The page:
Kelli O’Hara has admitted that she was a little reluctant at first to sing some of the classic, heavily picked-over Gershwin songs before starting on “Nice Work If You Can Get It.” Thankfully that changed when she got to hold a gun.
The image of her cradling a rifle while singing “Someone to Watch Over Me” — complete with the now-ironic lyric “I’m a little lamb who’s lost in the wood” — is just one of dozens of inventive moments in the new musical comedy that opened Tuesday at the Imperial Theatre.
While O’Hara and Matthew Broderick are the stars on stage, the real credit for this very enjoyable romp goes to book writer Joe DiPietro and director and choreographer Kathleen Marshall.
They’ve managed to take about 20 songs from the George Gershwin and Ira Gershwin catalog, marry them to the skeleton of the 1926 musical “O, Kay!” and emerge with a plot that makes madcap sense with songs that feel right for the occasion. If this is a jukebox musical, this is how you do it right.
The action takes place in 1927 on Long Island with Broderick playing the wealthy playboy Jimmy who is about to marry a well-connected modern dancer (Jennifer Laura Thompson), which would be his fourth wife. Those plans go out the window when he meets a pretty, bootlegging dame played by O’Hara.
The musical includes such beautiful tunes as “Sweet and Lowdown,” ‘’Let’s Call the Whole Thing Off,” ‘’S’Wonderful,” ‘’They All Laughed” and “Fascinating Rhythm.” (Only songs from the Gerswin’s “Porgy and Bess,” playing in the Broadway theater next door, were off-limits to producers.)
There are visual delights in every scene, from a bunch of drunken partiers and chorus girls disappearing into a tiny shack, to a bride whose wedding veil never seems to end, to a woman literally swinging from a chandelier, to 10 dancers — six female, four male — leaping out of a small tub.
A boyish Broderick plays it all with a look of bemusement that often becomes outright giggles. Though not the world’s best singer or dancer, there’s something charming and self-conscious and arch about him, as if he’s just another audience member along for the fun. If he doesn’t take it all so seriously, why should we?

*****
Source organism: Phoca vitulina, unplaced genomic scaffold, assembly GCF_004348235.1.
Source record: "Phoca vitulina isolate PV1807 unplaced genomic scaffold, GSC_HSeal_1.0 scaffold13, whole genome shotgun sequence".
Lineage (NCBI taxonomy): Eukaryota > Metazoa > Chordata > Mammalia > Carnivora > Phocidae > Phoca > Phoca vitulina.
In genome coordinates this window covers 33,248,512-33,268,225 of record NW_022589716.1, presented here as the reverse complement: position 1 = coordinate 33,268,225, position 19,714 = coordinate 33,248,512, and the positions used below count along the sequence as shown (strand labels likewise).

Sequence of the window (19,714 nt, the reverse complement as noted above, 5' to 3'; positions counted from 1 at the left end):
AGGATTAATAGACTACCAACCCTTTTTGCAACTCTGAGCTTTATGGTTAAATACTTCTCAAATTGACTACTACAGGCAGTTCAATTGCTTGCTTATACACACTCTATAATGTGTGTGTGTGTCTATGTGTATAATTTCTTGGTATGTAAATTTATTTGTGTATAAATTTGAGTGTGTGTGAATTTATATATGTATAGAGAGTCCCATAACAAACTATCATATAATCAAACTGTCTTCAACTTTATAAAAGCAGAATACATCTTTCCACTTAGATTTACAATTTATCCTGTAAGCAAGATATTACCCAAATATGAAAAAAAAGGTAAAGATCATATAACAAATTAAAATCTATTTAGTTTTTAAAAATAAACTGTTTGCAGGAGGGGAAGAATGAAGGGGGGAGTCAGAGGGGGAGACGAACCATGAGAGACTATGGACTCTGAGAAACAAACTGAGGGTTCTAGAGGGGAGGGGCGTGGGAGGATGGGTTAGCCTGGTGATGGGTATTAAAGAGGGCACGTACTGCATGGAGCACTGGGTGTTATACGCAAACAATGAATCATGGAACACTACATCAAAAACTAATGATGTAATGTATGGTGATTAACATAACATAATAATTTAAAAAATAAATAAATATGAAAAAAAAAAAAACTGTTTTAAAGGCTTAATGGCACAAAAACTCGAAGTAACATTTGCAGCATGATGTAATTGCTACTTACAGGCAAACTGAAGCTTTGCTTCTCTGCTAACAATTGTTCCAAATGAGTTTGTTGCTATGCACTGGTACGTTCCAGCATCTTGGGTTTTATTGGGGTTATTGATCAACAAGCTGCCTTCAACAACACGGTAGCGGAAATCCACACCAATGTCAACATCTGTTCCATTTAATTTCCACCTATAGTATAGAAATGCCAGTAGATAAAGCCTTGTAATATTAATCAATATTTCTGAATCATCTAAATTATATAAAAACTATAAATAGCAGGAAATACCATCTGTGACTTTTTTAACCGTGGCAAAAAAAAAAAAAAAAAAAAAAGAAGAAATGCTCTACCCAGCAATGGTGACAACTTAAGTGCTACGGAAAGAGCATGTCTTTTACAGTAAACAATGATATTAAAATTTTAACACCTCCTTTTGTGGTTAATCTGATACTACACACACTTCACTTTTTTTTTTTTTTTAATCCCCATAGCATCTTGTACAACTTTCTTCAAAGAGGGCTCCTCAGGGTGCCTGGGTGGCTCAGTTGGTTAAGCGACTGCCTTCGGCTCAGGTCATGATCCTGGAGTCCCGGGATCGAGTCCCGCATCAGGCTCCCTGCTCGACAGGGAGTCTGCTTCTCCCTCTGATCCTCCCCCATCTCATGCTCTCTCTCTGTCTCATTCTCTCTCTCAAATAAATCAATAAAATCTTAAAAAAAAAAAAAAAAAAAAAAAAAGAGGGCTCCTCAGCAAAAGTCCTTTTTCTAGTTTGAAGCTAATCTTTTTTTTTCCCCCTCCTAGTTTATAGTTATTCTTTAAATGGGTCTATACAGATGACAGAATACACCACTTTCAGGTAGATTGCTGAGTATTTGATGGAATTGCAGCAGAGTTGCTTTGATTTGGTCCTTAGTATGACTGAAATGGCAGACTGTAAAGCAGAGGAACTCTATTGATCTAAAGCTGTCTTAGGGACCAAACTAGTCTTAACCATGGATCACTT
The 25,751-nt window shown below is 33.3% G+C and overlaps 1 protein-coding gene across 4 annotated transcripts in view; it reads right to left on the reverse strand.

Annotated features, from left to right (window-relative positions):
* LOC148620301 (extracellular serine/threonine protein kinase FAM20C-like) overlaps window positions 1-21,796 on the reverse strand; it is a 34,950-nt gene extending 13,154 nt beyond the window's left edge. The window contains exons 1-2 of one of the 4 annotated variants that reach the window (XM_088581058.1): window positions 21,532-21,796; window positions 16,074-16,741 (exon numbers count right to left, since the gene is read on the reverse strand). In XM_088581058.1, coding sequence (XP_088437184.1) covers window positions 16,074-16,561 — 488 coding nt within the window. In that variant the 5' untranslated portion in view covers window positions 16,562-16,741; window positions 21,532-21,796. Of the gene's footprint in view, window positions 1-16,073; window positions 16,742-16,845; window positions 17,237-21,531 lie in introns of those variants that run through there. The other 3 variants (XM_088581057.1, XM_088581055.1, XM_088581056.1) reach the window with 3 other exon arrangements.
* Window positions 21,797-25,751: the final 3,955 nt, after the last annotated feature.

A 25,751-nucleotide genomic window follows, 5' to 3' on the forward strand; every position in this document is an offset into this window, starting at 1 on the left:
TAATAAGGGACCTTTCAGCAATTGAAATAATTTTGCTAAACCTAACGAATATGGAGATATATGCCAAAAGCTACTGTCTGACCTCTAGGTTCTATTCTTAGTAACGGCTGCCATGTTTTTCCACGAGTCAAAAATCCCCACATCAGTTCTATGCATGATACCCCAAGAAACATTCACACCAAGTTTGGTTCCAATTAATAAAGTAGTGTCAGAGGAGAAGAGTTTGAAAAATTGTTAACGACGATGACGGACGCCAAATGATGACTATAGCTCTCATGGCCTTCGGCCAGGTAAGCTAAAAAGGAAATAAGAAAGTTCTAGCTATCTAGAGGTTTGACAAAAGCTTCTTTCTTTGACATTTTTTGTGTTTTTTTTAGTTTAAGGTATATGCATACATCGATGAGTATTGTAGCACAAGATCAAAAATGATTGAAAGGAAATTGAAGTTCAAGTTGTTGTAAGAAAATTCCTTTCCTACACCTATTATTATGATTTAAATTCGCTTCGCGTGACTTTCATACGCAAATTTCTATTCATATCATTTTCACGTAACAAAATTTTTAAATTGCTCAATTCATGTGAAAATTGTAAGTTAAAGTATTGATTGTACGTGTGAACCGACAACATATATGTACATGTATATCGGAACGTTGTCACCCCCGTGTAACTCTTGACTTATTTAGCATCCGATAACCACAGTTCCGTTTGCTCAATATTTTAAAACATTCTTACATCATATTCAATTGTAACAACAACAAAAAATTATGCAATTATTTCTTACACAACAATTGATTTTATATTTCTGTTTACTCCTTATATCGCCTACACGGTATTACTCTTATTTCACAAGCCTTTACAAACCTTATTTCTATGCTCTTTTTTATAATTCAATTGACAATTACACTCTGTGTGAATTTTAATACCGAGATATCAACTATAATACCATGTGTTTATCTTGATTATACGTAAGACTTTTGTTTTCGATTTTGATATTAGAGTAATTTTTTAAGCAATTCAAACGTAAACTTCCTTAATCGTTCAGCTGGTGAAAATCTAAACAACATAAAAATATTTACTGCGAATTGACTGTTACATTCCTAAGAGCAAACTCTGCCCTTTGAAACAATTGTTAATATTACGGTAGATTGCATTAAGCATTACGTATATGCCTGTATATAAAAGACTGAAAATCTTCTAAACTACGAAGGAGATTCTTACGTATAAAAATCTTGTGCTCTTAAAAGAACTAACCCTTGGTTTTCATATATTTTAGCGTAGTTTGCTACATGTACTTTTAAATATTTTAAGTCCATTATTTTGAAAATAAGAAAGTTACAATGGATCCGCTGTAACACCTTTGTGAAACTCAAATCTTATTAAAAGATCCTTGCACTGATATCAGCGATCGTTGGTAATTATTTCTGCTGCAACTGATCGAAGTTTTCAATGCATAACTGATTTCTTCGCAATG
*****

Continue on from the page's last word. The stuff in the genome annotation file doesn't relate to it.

O’Hara is, as usual, strong and feminine even in men’s clothes, with a voice to make you swoon. She gets to loosen up in one bedroom number in which she too-aggressively tries to seduce Broderick’s playboy — in what becomes the worst strip tease in history — and ends up in a heap in the bed. Estelle Parsons makes a late appearance as the playboy’s mother and almost steals the show. Fear not, everyone is happily paired off at the end.
DiPietro, who turned “Memphis” into a Tony Award winner, has massaged the script to such an extent that he has been able to slip song after song into spots like a frame over artwork. “I’ve Got a Crush On You” is sung by the self-important bride-to-be Thompson, “I Am Just a Little Girl” is sung by a drunken temperance activist (Judy Kaye biting into a delicious role) and “Let’s Call the Whole Thing Off” — the one that playful contrasts to-mato versus to-mah-to — is sung right after the star-crossed main lovers have a fight, and it even gets joined by a police officer.
Marshall, a woman at home in a zany, feel-good world, lends some of the qualities that have made her “Anything Goes” a frothy must-see: Long-limbed dancing girls waving their arms in the sky, making huge kicks and doing a bit of naughty rear end bending and shaking. In one dance sequence Broderick and O’Hara dance on top of a table, chair, couch, end table and staircase, basically any possible surface on stage.
Many members of Marshall’s “Anything Goes” team have been reunited here: Costumes by Martin Pakledinaz emphasize short skirts, spats and hats, a glimpse of stocking — remember when that was shocking? — pinstriped suits and skimpy dresses. Derek McLane’s sets are rich and luxurious, from a glorious veranda to a ritzy dining room.
There’s a secondary love story between Jeannie the chorus girl (the not-to-be-messed-with Robyn Hurder) and a bootlegger named Duke (a teddy bearish Chris Sullivan). Other impressive turns are taken by Michael McGrath as wise guy Cookie McGee and Terry Beaver as the imperious Sen. Max Evergreen.
“Oh, enough with this song and dance,” says an irritated Evergreen at one point.
Perish the thought.
Swirling with bootleggers and bathtub gin, the Prohibition-era musical comedy cocktail “Nice Work If You Can Get It” is a light-hearted romp, but unfortunately, it’s not as intoxicating as you’d hope.
Yes, star turns by Matthew Broderick and Kelli O’Hara give you a buzz. Ditto the classic George and Ira Gershwin showtunes, even though many of the songs are shoehorned in. If the show was all-singing and dancing, it could get by on charm alone.
But the story by Joe DiPietro (“Memphis”), which closely mimics 1920s musicals, is a rusty antique knockoff that sobers you up faster than a cup of black coffee. Why spend so much energy making something new that’s already old?